Tuesday, February 21, 2006

Perfect characters: Chloe O'Brian from "24"

It's hard to create an audience surrogate in a genre show. It's pretty easy to create one set in a world we're sort of familiar with. A cop or a doctor that the audience identifies with isn't much of a stretch because most of us know cops and doctors in the real world (or actually ARE cops or doctors).

But how many of us know brilliant counter-terrorist computer technicians?


So let's talk a bit about audience surrogates and what they're meant to do before we get into how 24 made Chloe into one almost accidentally.

In any work of dramatic narrative (from a play to a novel to a film to a TV show to an epic poem), the writer may insert a character whom the audience is supposed to identify with. The character may express some of the doubts the audience has (and allow the writer to gloss over plot holes through quick exposition from the other characters). This character may express the emotions that we as the audience feel about the world the show is set in. This character just might be there to let us know it's okay to laugh or cry or feel ambivalent.

An audience surrogate is a hard thing to pull off in a genre entertainment because so few of us KNOW people like this in our real lives. If they're written well, we may be able to identify, but to be honest, very few of us know super spies, vampire slayers or spaceship captains (I should hope). Buffy got around this by making Xander the only normal guy in the whole cast. We identified with him because his most outstanding personality traits were his normal ones. To a very real degree, we believed in the world (in the first few seasons at least) because Xander believed in the world.

That's SORT of the function Chloe fulfills in 24, though she also has to be a super genius with a computer, which very few of us are (I have trouble just figuring out how many hits this blog gets). However, because of her status as a computer super genius, she also lets the show get away with a lot of truth-stretching in the name of fiction. Can we really do all of that with computers in the real world? Probably not. But CHLOE certainly can. She's perfect!

One of the most crucial things 24 did when the writers created Chloe (who was the breakout star of the series' third season, which remains their weakest to date) was grounding her in a reality we're all aware of: specifically, that of the insufferable employee who's a stickler for the rules. Chloe whines and complains. She's generally unpleasant to everyone around her. But she's good at what she does, so she stays. EVERY workplace has one of these people. Perhaps you ARE that person. At any rate, the insufferable person was not someone you saw a lot in workplace shows. To see that person turn up on an action drama perversely increased the gravitas and verisimilitude of the series. "Hey! That girl's just like Jim from work!" you could hear America saying. "This must be real!"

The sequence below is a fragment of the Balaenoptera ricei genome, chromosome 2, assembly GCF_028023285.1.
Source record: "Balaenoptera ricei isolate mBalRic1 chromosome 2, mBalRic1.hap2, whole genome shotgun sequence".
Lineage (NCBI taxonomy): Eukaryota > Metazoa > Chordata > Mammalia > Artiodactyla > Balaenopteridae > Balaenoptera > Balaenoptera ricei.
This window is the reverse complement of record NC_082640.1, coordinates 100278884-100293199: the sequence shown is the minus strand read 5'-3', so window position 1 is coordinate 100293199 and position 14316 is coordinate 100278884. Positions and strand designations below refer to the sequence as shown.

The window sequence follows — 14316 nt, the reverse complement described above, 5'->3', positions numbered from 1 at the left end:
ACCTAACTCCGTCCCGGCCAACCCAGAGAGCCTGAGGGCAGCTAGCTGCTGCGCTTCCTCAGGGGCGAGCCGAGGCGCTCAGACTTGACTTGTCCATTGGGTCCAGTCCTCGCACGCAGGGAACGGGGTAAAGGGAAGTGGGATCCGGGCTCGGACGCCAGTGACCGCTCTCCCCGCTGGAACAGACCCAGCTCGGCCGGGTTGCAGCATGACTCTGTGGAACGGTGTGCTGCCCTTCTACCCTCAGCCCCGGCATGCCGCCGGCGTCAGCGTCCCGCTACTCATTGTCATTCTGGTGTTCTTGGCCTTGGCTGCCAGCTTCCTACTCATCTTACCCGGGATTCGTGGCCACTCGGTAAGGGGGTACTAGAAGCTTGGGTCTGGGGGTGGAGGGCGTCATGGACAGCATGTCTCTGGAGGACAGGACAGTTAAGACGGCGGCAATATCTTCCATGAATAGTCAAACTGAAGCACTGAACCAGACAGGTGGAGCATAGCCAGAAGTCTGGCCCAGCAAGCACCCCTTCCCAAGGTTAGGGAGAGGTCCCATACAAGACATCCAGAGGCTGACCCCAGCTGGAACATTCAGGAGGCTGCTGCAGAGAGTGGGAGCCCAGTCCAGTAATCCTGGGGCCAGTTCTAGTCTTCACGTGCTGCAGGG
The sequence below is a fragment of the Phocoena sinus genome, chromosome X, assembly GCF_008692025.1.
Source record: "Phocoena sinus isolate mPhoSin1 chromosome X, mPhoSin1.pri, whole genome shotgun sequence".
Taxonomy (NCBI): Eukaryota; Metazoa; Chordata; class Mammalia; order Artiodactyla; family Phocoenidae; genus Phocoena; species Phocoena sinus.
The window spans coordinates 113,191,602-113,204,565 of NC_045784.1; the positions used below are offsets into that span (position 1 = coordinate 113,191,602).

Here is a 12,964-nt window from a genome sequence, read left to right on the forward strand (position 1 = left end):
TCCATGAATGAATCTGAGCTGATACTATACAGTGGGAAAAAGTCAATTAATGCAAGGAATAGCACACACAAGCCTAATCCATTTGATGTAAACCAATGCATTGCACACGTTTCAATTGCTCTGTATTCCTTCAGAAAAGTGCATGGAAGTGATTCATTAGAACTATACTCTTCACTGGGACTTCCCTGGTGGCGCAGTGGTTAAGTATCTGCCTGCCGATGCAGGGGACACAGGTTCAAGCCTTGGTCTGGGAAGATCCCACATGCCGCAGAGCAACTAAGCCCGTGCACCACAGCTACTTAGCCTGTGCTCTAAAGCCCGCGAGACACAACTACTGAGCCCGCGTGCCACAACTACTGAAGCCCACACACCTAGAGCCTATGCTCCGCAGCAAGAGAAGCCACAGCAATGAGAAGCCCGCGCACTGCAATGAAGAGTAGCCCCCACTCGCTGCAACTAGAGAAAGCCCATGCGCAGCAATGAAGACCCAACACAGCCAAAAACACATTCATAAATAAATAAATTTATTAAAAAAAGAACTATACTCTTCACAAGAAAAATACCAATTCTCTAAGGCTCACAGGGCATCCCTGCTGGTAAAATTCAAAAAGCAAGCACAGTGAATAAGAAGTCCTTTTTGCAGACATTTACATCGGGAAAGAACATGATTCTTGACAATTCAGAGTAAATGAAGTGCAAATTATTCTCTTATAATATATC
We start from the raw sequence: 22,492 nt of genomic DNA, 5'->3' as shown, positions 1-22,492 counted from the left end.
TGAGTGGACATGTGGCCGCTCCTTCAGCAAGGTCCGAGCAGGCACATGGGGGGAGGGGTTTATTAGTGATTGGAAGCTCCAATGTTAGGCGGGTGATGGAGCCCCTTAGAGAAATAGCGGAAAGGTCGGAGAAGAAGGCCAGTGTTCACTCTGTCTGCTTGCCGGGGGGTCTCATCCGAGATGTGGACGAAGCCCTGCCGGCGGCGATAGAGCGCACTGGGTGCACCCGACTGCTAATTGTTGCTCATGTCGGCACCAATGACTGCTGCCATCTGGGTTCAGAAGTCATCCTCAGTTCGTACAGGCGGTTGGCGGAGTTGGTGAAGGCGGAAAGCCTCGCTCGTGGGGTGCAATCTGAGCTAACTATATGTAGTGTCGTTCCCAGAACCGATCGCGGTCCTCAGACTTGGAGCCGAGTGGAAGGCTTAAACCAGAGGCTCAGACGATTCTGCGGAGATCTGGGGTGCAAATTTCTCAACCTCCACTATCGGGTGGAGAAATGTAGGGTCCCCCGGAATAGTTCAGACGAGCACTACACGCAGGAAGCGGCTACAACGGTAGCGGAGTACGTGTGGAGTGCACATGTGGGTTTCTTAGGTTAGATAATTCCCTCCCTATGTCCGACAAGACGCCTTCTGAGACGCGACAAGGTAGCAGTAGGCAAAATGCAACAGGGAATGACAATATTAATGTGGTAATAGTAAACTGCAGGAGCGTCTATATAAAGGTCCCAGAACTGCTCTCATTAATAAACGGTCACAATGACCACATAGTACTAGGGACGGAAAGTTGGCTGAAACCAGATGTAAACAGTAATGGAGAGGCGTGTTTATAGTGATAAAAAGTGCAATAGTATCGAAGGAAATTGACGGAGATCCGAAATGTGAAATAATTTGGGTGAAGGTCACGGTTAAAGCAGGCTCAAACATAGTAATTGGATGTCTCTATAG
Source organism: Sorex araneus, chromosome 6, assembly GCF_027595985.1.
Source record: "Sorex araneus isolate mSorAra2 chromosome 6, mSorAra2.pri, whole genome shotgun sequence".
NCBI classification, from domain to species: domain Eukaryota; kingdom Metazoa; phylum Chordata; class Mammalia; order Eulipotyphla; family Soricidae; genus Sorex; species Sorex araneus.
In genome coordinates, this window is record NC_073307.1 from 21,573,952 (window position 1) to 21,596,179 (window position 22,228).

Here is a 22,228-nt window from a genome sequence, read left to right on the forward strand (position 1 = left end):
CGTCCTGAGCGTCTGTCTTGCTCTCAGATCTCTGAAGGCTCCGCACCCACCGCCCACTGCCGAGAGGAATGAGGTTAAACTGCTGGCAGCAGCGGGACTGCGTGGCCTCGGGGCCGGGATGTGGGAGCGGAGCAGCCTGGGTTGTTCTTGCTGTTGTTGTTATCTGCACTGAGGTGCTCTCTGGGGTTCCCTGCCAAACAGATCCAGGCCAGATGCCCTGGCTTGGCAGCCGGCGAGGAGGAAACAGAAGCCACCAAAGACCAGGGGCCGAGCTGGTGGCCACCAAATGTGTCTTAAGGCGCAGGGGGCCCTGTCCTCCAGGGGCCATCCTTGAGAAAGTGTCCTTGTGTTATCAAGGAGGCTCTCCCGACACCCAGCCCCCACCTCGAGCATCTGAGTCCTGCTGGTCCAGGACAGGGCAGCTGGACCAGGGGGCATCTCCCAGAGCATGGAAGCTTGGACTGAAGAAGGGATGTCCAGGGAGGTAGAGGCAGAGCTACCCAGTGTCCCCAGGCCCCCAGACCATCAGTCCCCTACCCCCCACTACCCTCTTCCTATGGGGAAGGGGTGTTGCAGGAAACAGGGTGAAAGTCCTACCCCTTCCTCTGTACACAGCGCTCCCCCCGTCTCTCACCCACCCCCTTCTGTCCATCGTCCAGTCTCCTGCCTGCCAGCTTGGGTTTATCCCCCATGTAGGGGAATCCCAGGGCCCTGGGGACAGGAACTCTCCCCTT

As time has gone on, Chloe has remained unpleasant, but she's also become a character we can relate to. She's someone who asks the questions we have, but she's also someone who trusts implicitly in Jack Bauer (another perfect character). She reacts as we might react if we were tasked with saving the world from a terrorist threat (if we had mad computer skillz).

All of this is highlighted by the performance of Mary Lynn Rajskub. Rajskub is someone who doesn't look like someone who would be on TV. She's attractive (I mean, she dated David Cross and Jon Brion!), no doubt, but not conventionally so. She's got an oddly angular face that can contort at some weird angles. And she's a trained improv comedian. EVERYthing about her plays against type and clashes with the rest of the 24 cast. Because of that, you've either got to identify with and love her or hate her.

Thankfully, the character of Chloe, as written and performed, is almost impossible NOT to love. She stands as possibly the finest audience surrogate character on TV.

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